Santiago Rodriguez Senior, who teaches courses on legal thought and international dispute resolution at IE University, talks about what led him to international law and his thoughts on where the legal profession may be headed.

4 mins read

COVID-19 has given rise to a world that is more digital than ever before, making cross-border cooperation equal parts necessary and complex. In both tangible and invisible ways, globalization is growing, and countries are coming together not only to do business, but also to tackle shared problems such as climate change and sustainable energy and agriculture.

The legal field, as stands to reason, is changing and evolving to keep pace with these developing needs. IE University’s Master of Laws (LL.M.) offers professionals the opportunity to go deeper into the most pressing contemporary issues through a program that, among other possibilities, offers specializations in International Business Law, International Dispute Resolution and Intellectual Property & Technology Law. 

Law in the time of globalization: An interview with professor Santiago Rodriguez Senior

We had the fantastic opportunity to chat with Santiago Rodriguez Senior about global trends in the legal field and his own experience with choosing an international focus within the law profession.

Santiago is just one of the many IE Law School professors who are actively practicing law at the forefront of their fields. He currently teaches the Introduction to International Dispute Resolution course, which is part of the Master of Laws (LL.M.).

Tell us a little about yourself.

I am an associate at Madrid law firm Uría Menéndez, specializing in International Commercial and Investment Arbitration. I have an LL.B. from the Universidad Católica Andrés Bello (Venezuela), a J.D. from the University of Miami School of Law, and an LL.M. from Northwestern Pritzker School of Law. While living in Venezuela, I worked in domestic litigation and investment disputes representing private parties against the state of Venezuela. I now work at Uría Menéndez’ International Arbitration Practice Group, representing private parties and states in commercial and investment disputes regarding renewable energy, construction and public international law.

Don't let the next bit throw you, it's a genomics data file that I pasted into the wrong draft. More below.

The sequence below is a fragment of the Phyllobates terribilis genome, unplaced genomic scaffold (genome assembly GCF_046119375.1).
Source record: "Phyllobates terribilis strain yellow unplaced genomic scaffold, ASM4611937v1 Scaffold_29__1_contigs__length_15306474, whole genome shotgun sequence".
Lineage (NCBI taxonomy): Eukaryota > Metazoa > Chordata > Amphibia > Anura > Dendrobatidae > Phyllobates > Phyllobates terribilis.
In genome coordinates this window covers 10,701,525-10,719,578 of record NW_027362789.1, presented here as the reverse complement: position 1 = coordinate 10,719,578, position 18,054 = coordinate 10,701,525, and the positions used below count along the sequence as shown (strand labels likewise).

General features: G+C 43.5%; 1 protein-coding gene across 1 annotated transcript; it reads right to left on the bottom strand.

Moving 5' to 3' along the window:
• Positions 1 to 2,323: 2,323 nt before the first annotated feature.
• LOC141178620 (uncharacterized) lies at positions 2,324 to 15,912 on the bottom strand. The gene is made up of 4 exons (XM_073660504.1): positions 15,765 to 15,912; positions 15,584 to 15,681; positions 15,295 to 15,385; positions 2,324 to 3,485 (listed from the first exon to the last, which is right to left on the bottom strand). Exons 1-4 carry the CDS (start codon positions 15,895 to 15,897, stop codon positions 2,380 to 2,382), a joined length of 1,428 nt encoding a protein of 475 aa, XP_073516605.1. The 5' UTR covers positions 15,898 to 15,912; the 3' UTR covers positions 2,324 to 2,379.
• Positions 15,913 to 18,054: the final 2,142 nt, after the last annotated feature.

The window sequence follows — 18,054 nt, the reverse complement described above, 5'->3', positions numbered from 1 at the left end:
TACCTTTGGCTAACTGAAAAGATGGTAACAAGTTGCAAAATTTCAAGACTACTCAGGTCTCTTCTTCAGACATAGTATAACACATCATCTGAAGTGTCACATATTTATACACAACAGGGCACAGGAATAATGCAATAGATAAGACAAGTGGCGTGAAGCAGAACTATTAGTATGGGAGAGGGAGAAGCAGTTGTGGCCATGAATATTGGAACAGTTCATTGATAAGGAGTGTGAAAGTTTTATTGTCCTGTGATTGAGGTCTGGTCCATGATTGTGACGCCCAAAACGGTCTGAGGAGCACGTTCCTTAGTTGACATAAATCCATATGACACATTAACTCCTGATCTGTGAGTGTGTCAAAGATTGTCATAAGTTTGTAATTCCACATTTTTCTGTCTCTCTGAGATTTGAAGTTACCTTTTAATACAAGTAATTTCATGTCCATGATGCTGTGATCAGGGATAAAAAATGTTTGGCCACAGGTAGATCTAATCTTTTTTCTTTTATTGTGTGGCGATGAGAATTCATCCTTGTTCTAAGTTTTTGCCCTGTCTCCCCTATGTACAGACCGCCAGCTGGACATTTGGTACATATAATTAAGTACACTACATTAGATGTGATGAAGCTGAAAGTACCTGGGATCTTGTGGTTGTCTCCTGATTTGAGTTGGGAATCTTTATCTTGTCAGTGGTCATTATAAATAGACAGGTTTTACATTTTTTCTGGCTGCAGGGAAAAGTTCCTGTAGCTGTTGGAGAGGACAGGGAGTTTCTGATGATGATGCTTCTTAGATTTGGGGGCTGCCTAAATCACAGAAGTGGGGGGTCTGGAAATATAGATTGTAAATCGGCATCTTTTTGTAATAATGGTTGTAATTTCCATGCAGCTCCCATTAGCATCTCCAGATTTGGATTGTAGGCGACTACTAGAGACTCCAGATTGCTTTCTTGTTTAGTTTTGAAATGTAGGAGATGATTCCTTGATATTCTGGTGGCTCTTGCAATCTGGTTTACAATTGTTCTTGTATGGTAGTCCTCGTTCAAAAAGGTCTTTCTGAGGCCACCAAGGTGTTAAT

When did you choose international arbitration? What was the crossroad in your life?

I would have to say my experience working in investment arbitration in Venezuela really set my course. Living in Venezuela gives any aspiring lawyer a sense of frustration, seeing how the rule of law has been decimated. However, I began working at a law firm while in law school, and it was there where I was first exposed to investment arbitration. I was immediately hooked by the idea that you could find recourse against states in foreign jurisdictions.

Why do you consider International Arbitration & Dispute Resolution to be so important in today’s world?

The world is becoming more and more globalized every day. The pandemic showed us that even an issue that starts off in a remote place can have a ripple effect in the rest of the world. States (even Western ones) are becoming more and more restrictive when it comes to foreign investments. In such a dynamic world, arbitration becomes a helpful tool for investors, offering them a way out in case of emergencies. For better or worse, dispute resolution lawyers will always be needed—and even more so in times of crisis.